Tiptoe through the tulips
During a sorry era where even dull, clichéd mainstream creations such as Paranormal Activity were being lauded, James Wan’s exceptional Insidious emerged as a timely reminder of the quality audiences should expect from a horror film. Wan’s bold horror was fully deserving of its critical and financial triumphs, but no amount of success could quell audiences’ fears when a sequel was announced. Unlike his Saw franchise, that grew weaker with every subsequent release, Wan returns to direct a terrifying follow up that lives up to the expectations of its predecessor.
After forming an impressive filmmaking partnership with a captivating feature length translation of their nine-minute horror short in 2004, James Wan and Leigh Whannell had relatively quiet careers, at least in the time leading up to Insidious. Having succeeded with Saw the duo relinquished their control of the franchise to pursue other projects. They remained involved with Saw in reduced roles and ensured that the first few sequels were entertaining, but not even their influence could save that sinking ship. Perhaps in fear of seeing history repeat itself, the Australian duo return with a larger budget and the knowledge gained from their experiences in the early stages of their career to deliver an impressive sequel that maintains the momentum and matches the tone and style of the original.
Like Insidious before it, the success of Insidious: Chapter 2 is due to Wan’s fundamental understanding of how to scare an audience. With the aid of cinematographer John R. Leonetti and composer Joseph Bishara, Wan employs his unique horror style that blends the subtleties of traditional horror techniques with their more overt contemporary counterparts. The result is a film that evokes the dreamlike eeriness of a nightmare and the frantic shocks of a haunted house ride to create a fully involving horror experience.
Predictable and all too frequent in most horrors, the jump scare is seen as a cheap trick for a filmmaker to guarantee scares from an audience, but it’s an area where Wan excels like no other. The Australian director plays on the sense of predictability by bending the convention to manipulate the audience. He focuses his attention on the tension that occurs in the heart stopping seconds building up to a seemingly inevitable jump scare, but often delays the final scare to an excruciating degree leaving the audience vulnerable to his next trick. Wan is a puppet master constantly pulling the strings of even the most hardened and desensitised horror veteran.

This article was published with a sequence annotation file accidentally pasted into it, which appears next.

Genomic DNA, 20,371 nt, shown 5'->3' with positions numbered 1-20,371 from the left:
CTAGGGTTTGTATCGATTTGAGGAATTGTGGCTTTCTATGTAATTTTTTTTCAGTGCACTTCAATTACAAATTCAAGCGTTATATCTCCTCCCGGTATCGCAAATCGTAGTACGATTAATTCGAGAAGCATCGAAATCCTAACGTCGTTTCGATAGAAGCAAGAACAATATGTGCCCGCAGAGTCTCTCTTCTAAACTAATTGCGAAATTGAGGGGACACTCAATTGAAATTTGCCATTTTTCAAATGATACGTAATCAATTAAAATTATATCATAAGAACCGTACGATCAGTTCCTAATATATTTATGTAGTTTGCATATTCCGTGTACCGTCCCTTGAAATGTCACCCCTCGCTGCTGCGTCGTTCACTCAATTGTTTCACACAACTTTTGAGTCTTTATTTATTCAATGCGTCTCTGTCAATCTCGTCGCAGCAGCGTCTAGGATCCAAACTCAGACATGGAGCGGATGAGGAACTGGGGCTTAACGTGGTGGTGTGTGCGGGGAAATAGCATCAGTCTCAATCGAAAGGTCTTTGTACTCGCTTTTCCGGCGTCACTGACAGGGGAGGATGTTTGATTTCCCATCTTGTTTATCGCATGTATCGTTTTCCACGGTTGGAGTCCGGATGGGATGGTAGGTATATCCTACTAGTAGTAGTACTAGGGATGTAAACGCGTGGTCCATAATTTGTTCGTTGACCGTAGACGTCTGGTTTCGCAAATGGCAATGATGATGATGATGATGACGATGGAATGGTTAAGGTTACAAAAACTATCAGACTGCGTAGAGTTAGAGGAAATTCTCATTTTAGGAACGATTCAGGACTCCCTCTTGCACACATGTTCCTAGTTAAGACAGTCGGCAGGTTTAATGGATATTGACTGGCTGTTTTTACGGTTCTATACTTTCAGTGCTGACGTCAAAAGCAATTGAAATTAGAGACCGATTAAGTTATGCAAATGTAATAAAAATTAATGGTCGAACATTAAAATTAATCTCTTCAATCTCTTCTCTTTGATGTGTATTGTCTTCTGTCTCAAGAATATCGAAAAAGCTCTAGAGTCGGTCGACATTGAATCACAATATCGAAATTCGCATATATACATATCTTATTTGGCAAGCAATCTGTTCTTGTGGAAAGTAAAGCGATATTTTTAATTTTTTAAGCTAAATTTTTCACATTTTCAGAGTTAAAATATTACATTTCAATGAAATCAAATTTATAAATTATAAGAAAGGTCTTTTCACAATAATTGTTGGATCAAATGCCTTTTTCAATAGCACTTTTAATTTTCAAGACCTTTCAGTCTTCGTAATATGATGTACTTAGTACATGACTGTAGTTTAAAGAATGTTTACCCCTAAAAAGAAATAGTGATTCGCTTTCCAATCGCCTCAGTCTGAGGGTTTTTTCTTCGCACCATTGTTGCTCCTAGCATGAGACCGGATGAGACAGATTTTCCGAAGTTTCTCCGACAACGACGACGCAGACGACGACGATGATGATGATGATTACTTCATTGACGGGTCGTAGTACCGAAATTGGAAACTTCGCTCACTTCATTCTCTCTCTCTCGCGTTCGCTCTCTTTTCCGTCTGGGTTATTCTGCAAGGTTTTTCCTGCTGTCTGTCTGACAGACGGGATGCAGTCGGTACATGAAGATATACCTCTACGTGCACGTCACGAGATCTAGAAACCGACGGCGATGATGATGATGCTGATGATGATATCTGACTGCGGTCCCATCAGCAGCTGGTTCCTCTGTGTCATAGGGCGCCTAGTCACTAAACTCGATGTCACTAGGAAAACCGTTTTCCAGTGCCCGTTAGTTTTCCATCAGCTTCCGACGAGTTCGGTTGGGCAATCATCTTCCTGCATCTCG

In following on directly from where its predecessor left off, the narrative appears conventional for a sequel, but this relatively simple plot is elevated by daring complexity. Whannell weaves an intelligent, chronology-shifting narrative that dips into the original film to provide explanations and different viewpoints for the less logical scenes. Where other sequels feel like mere remakes of their predecessors with bigger budgets and less imagination, Insidious: Chapter 2 is as much a continuation of previous form as it is an entirely new film in its own right.
With the relative stability of a more sensible Whannell narrative, Wan is given license to improve on the few shortcomings in his original and make slight alterations to his style that sees varying results. The ballsy, off the rails approach that was key to its predecessor’s charm is replaced with more subtle horror techniques that lack Insidious’ appeal, but certainly nourish a thoroughly chilling atmosphere.
While the positives of switching to a more restrained approach are clear, the problems with Insidious don’t lie with tone or style, which is why the improvements to the dialogue and performances are more beneficial to his sequel. The exposition and cheesiness of the original script is replaced by more natural dialogue that secures a less grating experience. The cast take advantage of a stronger script and longer screentime to deliver impressive performances; with the standout coming from highly underrated Patrick Wilson who channels Jack Nicholson’s iconic Jack Torrance to deliver a truly menacing and frightening performance.
With Insidious: Chapter 2 Wan has created a sequel that is in many respects stronger than its predecessor, yet for all of his tinkering it isn’t as enjoyable or memorable. In fixing the errors he’s created a more well rounded film, but one that has lost a portion of its predecessor’s charm. Still, this ambitious piece of filmmaking remains a fine example of how to create a sequel and the two collaborators have delivered another daring and unique experience and in doing so ensured that their Insidious franchise is one that audiences will be eager to return to again.